Temper tantrums are a normal part of growing up. While you can’t stop them entirely, you can help your toddler avoid traumatic meltdowns.
Being a toddler can be a frustrating experience. They’re old enough to crave some control over their lives. But they don’t yet have the language and logical thinking to fully communicate what they want, feel, or need. Tantrums can be one of the ways that your toddler expresses their feelings and tries to understand what’s going on around them. As your child gets older, they might start testing out their independence and discover that tantrums can control others’ behavior.
As a caregiver, you can help your toddler navigate through their temper tantrums. By remaining calm and lovingly guiding them, you can help make them more resilient and ensure the experience doesn’t become traumatic for your little one.
Most importantly, take a few deep breaths and try to stay calm.
Every caregiver has struggled to stay calm during a temper tantrum at one point or another. It’s not easy! If your child isn’t in danger of harming themselves or someone else, take a few minutes to calm yourself down before addressing them.
Before the tantrum builds, try to redirect your child.
When you see the warning signs of a tantrum, like whining or crying, try to engage your child in another activity. Point out something interesting, and ask them what they think. Make a silly face. Or wrap them up in a big, warm hug. Sometimes, you can avoid a full-blown temper tantrum by redirecting your child’s attention to something else.
If your child is at risk of harming themselves or someone else, take them to a quiet, safe place to calm down.
Temper tantrums can come with dangerous behaviors like biting, kicking, or flailing. If your child is at risk of harming themselves or someone else, calmly move them to a safe quiet space. If possible, firmly hold them in place until the tantrum subsides. After big moments like this, it’s important to let your child know that you still love and support them.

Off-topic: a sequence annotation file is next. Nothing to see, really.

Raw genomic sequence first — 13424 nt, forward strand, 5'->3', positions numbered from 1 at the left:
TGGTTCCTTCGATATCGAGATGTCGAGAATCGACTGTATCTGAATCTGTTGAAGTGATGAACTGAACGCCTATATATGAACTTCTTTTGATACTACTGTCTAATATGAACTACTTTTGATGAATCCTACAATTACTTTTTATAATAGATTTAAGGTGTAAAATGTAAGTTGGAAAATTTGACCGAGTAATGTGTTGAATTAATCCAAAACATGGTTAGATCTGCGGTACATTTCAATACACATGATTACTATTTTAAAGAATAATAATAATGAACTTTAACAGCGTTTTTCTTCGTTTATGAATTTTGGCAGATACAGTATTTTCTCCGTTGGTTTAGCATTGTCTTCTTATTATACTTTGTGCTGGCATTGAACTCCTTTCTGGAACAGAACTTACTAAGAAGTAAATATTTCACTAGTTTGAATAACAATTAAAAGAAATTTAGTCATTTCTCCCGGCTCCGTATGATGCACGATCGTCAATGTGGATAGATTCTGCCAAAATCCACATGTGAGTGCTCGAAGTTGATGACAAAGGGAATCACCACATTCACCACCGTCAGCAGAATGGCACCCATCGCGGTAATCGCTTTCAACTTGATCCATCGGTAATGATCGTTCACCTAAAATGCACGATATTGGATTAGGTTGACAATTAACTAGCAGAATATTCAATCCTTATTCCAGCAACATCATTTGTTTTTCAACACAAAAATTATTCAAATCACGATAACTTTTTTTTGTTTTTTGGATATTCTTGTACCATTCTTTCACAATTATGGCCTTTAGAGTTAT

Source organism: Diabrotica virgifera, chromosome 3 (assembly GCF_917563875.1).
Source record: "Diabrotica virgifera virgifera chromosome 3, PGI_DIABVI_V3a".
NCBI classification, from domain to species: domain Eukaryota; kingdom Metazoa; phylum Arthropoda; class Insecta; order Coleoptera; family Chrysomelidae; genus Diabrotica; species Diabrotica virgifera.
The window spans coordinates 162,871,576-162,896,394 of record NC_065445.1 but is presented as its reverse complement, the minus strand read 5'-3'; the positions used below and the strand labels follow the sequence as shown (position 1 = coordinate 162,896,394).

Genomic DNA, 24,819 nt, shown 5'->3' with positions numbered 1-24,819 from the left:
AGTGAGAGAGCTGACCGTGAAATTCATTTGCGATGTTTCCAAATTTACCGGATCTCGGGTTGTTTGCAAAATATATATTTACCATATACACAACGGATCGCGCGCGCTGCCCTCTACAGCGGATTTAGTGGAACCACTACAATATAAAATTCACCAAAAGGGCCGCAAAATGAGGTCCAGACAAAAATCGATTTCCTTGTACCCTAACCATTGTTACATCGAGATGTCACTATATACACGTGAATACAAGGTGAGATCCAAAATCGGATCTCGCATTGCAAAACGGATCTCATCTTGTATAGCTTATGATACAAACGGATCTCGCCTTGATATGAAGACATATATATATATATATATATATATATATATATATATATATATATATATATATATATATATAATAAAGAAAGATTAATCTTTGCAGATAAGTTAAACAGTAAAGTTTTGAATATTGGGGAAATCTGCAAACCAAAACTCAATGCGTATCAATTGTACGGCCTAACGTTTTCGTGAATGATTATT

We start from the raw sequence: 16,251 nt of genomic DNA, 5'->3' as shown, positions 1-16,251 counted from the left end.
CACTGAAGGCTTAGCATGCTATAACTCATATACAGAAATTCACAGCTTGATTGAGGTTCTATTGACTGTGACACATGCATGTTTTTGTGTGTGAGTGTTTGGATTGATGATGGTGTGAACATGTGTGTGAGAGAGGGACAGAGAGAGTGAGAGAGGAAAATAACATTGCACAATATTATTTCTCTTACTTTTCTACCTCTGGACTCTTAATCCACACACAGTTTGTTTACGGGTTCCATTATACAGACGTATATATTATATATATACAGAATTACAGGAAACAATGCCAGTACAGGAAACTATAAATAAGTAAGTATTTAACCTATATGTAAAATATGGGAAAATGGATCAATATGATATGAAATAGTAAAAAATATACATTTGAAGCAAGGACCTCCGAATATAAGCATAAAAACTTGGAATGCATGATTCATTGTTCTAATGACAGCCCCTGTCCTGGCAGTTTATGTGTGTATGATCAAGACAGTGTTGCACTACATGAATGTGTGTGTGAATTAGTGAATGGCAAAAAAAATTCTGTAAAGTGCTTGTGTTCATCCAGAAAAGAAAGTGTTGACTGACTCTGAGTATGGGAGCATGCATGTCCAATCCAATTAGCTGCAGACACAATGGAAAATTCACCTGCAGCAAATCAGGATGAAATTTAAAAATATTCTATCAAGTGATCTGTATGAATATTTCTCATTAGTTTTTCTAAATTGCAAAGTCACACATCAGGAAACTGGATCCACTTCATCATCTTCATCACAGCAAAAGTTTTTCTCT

Address their emotions, and let them know it’s OK to have big feelings.
Validating their emotions shows them you understand what they’re going through. Try statements like, “I understand you’re sad we can’t eat ice cream for dinner. It’s OK to feel sad.” By validating your child’s feelings, you show them that you take them seriously and you accept them. This can help your child have less intense emotional reactions and be more willing to talk about their feelings in the future.
Be consistent with your approach to handling temper tantrums.
Inconsistency can add to your toddler’s feelings of being out of control, which can lead to further tantrums. By taking the same approach each time, you’re building boundaries that they know to follow. This makes it easier for them to stay calm even when they’re feeling tough emotions. Giving into tantrums from time to time teaches them that the tantrums work and can encourage them to keep using tantrums to get what they want.
Prevent future temper tantrums.
While you probably won’t be able to get rid of tantrums altogether, there are a few steps you can take to help prevent them:
Most importantly, ensure your child is getting enough sleep and eating regular, healthy meals. Irritability from tiredness or hunger is one of the biggest causes of temper tantrums in toddlers.
When appropriate, give your child options and allow them to make choices. This will give them the feeling that they have some control over their lives. Provide two different outfit options they can choose from, or ask if they’d like an apple or crackers for snack time.
Establish regular routines, and remind your toddler of what’s coming next. Knowing what to expect can give your toddler a sense of security, which can help reduce tantrums from feeling out of control.
Temper tantrums will happen from time to time, and that’s normal. Maintaining a calm, consistent approach to handling these emotional moments will help your toddler cope with their feelings in a healthy way. And it can help reduce tantrums over time.